I dont want to face death

by LovesDubs 16 Replies latest jw friends

  • LovesDubs

    I just heard that two of the fathers of childhood friends of mine, one of them the first boy I ever loved, and the other the head of a good Catholic family with eight kids who lived across the street from us, died within days of each other. Im my mind, those families are frozen in time about 35 years ago when I last saw any of them, and I couldnt conceive of them being gone.

    I dont know why but those two men being gone really got to me. I wasnt close to them or anything but It brought home the very real thought that my own parents are going to go soon...and leave me and my two sibs on the planet to carry on. My mother lost her last brother, and she was crying one day so deeply saying "I'm ALL ALONE now..I'm the LAST ONE...they're all gone, my family is all gone." And of course I was like well momma you still have US and your grandkids, but I understood her. HER family was all gone.

    I havent lost anyone in my family yet...my grandparents, yes, of old age, but that in my case isnt the same. When those two men died, it was a reality check for me.

    God damn the Watchtower Society for driving our families apart! When theyre gone...theyre gone and none of those assholes making the rules from their fucking tower could care less what they've done to us.

  • daystar

    Oh God... {{LovesDubs}}... ... ... Yes, God damn them indeed...

  • Cardinal Fang
    Cardinal Fang

    I don't post here very often (though I lurk every day) and haven't really got to know you or anyone else here first hand, so I hope you won't think it presumptuous of me if I offer you a (((cyberhug))). I've no great words of wisdom to impart - all I can say is that I hear you and very much feel for both you and your mother.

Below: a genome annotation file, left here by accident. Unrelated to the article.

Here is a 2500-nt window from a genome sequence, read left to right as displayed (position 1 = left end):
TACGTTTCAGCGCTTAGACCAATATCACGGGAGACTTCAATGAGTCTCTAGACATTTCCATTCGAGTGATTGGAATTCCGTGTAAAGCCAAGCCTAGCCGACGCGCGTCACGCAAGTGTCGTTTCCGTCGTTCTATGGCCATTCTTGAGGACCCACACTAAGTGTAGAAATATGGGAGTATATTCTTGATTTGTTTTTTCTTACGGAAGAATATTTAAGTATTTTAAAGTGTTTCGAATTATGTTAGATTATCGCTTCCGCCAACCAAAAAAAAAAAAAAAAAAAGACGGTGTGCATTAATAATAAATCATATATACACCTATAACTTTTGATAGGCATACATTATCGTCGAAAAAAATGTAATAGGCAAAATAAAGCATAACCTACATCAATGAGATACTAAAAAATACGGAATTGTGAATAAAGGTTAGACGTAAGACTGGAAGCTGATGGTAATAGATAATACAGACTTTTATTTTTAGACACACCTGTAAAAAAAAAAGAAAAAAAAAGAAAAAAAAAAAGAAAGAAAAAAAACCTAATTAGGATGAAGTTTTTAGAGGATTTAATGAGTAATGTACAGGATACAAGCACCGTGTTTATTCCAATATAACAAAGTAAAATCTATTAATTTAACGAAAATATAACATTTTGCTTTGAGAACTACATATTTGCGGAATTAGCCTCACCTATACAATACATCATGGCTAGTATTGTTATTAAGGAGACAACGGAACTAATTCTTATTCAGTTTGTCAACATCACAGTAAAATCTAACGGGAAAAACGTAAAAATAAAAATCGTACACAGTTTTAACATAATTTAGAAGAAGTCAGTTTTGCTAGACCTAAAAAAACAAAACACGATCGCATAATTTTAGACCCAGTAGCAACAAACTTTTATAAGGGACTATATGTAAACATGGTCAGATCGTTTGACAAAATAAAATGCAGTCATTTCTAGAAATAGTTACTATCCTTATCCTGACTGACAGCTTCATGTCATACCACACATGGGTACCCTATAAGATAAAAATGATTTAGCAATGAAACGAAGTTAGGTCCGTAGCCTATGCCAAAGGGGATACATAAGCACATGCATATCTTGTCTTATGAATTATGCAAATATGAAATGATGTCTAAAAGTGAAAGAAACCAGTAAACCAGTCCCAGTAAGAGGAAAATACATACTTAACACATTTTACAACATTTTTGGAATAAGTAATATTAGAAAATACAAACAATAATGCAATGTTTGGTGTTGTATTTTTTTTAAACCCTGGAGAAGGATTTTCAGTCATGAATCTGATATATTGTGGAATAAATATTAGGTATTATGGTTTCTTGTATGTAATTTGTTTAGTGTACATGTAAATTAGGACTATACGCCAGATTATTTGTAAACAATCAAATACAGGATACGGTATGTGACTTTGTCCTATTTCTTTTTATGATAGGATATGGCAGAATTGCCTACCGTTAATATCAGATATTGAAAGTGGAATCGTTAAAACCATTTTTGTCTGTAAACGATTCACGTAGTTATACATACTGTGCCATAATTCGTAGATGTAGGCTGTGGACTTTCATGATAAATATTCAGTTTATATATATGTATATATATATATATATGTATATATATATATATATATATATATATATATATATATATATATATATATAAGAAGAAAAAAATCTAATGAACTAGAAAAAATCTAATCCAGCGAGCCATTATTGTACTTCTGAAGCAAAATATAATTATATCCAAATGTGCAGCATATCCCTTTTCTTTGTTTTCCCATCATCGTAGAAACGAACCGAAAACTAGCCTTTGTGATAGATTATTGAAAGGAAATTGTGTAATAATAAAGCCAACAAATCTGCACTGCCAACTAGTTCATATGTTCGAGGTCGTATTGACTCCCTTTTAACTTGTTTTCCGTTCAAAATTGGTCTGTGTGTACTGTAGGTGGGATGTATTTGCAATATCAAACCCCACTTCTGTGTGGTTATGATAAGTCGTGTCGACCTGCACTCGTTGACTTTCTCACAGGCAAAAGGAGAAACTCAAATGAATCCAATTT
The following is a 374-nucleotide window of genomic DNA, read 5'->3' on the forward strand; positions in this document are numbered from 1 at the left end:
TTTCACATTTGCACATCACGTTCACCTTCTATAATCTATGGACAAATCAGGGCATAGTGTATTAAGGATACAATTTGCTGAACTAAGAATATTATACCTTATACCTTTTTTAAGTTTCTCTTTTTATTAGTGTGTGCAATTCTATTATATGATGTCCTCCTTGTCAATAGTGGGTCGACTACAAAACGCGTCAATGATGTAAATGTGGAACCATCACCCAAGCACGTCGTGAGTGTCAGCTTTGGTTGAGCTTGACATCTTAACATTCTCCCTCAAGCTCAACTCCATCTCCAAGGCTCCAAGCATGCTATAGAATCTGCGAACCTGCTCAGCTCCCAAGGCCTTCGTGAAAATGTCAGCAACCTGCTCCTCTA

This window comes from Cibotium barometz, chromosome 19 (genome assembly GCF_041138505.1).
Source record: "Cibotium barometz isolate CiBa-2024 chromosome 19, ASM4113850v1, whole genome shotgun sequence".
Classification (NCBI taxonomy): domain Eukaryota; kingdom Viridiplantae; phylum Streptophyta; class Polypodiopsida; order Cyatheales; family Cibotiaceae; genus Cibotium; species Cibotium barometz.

For me, the whole business of coming to terms with the idea of mortality (one's own and that of one's nearest and dearest) has been one of the hardest 'exit issues' to deal with. In my mid-thirties I suppose I'm still relatively young, although I've already lived long enough to see the end of an entire generation of my family with the death of my paternal grandfather (who I became quite close to over the last few years of his life) a little over three years ago.

    Now we've all 'moved along a place' in the scheme of the things - my parents are the 'family elders' now and my father is pushing 70, and the prospect of eventually losing him (and my mother) is starting to loom noticeably for me.

    I know none of us can tell how the future will pan out, but I'm the youngest in my family by a number of years so, in theory at least, there's a fair likelihood that I will be 'last to go'...I can only barely begin to imagine the sense of loss and isolation your mother must be suffering.

    Yes, for those of us who left the Tower (and for many still in), these creeping 'intimations of mortality' have been a rude awakening indeed.

    As for what lies after...I'll leave that in the hands of whatever Powers may be...to quote a cracking line from Terry Pratchett:

    "I commend my soul to any god that can find it."

    ((((((LovesDubs & Mum))))))

  • Warlock


    I think of that frequently.

    My mother is the youngest of 5 and it's just her and her brother left. He was in the hospital just 2 weeks ago for a possible heart attack. He flat lined........twice, but he's still alive. The point is that once he's gone, my mom will think the same thing " I'm alone".

    The thing is, that as our relatives die, WE, are forced to look at our own mortality and it is not very pleasant.

    I'm only a couple of years younger than you, and I thought it was only me that thought these things.

    Take heart, if you can, because there are many in our boat, but they just don't talk about it, or don't have a place to talk about it.

    By the way, after mom goes, even with my family, I will be the one who is alone.